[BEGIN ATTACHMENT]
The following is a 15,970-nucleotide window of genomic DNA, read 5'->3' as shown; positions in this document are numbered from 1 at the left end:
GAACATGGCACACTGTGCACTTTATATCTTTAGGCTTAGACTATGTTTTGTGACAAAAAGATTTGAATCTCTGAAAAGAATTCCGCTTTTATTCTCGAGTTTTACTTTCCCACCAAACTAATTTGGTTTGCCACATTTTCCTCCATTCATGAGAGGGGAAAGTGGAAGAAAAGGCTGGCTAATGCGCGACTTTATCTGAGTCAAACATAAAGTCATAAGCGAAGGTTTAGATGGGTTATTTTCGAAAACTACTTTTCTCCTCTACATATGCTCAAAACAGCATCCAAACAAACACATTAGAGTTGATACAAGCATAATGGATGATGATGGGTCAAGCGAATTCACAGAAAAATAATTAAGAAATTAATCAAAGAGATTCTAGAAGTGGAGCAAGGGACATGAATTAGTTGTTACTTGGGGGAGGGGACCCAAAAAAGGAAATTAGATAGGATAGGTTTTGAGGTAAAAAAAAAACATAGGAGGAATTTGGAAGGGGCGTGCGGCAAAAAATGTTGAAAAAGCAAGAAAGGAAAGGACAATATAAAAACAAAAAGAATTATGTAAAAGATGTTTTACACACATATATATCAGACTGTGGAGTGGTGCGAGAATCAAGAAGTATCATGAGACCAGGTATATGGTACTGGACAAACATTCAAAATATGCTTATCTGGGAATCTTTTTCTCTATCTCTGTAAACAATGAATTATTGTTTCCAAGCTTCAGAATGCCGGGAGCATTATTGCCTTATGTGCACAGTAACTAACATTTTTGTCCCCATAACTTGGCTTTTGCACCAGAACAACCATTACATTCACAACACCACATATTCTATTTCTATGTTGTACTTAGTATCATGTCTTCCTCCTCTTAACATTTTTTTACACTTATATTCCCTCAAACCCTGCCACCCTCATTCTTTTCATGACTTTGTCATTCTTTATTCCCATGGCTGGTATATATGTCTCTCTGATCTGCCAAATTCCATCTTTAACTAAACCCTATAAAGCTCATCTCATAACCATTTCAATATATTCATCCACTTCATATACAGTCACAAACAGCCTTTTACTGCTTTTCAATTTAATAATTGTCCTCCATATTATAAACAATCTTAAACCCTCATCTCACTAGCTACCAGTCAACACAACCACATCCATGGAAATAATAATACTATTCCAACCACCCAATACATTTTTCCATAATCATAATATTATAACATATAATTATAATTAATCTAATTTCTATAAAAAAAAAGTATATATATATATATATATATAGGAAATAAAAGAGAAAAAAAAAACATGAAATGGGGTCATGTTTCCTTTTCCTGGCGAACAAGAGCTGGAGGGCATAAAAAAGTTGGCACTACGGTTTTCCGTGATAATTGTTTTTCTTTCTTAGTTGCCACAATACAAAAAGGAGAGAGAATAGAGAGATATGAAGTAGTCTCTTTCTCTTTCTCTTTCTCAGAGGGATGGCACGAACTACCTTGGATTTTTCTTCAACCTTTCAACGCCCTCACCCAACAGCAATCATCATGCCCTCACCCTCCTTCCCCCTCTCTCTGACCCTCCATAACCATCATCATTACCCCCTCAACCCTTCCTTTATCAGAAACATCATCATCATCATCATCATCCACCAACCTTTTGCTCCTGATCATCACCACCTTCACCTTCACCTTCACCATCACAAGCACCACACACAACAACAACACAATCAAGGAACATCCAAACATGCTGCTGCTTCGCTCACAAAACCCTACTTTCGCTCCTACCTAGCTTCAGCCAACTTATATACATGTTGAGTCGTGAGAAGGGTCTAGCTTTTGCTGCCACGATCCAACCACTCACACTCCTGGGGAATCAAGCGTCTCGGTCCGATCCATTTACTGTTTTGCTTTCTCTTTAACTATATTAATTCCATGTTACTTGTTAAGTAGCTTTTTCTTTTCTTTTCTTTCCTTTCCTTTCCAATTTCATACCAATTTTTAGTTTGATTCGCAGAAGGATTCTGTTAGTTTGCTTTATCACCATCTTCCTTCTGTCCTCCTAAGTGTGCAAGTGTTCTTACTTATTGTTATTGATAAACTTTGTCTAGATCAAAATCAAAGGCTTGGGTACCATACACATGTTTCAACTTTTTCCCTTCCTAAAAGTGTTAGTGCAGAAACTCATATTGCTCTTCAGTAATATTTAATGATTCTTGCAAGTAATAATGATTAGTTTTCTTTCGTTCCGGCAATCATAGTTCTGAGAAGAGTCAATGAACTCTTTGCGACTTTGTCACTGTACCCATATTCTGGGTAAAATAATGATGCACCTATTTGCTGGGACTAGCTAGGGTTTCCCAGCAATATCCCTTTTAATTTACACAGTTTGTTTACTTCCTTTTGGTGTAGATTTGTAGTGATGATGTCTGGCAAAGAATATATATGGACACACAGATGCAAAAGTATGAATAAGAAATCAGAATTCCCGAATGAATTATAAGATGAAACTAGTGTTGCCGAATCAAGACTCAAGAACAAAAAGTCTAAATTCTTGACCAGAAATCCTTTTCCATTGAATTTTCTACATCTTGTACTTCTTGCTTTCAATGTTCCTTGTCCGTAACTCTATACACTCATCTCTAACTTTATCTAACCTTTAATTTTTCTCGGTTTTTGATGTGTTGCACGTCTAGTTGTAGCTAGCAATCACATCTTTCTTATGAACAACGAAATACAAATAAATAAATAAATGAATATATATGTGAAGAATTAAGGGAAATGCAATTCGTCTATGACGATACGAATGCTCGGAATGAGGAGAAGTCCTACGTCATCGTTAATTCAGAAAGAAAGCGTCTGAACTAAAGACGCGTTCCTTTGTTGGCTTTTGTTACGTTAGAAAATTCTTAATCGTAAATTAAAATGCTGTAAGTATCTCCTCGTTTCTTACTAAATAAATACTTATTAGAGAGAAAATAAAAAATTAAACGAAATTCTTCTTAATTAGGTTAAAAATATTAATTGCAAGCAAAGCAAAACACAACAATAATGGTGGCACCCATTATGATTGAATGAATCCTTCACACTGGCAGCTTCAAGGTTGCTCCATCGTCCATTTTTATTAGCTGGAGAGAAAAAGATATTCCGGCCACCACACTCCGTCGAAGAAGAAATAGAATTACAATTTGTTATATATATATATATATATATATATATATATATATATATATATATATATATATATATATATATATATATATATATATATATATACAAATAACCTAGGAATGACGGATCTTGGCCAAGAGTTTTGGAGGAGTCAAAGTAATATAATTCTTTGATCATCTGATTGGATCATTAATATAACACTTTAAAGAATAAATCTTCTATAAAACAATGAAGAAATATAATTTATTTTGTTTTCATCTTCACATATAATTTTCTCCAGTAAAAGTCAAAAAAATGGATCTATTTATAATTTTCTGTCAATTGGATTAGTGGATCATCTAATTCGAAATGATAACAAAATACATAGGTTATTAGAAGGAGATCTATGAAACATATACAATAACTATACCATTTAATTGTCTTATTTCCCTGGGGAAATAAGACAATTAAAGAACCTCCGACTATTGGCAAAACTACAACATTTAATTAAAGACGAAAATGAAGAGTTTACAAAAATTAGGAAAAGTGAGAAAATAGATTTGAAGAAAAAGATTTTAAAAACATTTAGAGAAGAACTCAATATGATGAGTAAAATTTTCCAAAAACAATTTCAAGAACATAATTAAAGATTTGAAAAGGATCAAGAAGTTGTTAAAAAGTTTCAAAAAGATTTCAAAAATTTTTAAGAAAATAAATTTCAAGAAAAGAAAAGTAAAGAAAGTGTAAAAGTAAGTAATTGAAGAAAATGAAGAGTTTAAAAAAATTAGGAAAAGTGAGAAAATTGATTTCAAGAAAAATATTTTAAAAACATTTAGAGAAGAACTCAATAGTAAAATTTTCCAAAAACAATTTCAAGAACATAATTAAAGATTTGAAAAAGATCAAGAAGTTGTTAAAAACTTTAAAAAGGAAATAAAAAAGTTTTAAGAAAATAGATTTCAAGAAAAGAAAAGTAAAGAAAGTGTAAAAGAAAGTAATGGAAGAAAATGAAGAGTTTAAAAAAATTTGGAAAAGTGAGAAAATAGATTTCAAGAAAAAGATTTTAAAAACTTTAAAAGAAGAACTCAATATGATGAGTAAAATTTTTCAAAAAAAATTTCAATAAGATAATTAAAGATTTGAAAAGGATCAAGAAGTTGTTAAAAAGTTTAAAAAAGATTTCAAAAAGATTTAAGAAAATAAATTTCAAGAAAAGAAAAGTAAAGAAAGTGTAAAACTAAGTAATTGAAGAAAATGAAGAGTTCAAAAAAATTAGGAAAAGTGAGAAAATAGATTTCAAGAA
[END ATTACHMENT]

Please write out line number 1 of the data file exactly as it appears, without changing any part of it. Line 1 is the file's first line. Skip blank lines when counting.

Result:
The following is a 15,970-nucleotide window of genomic DNA, read 5'->3' as shown; positions in this document are numbered from 1 at the left end: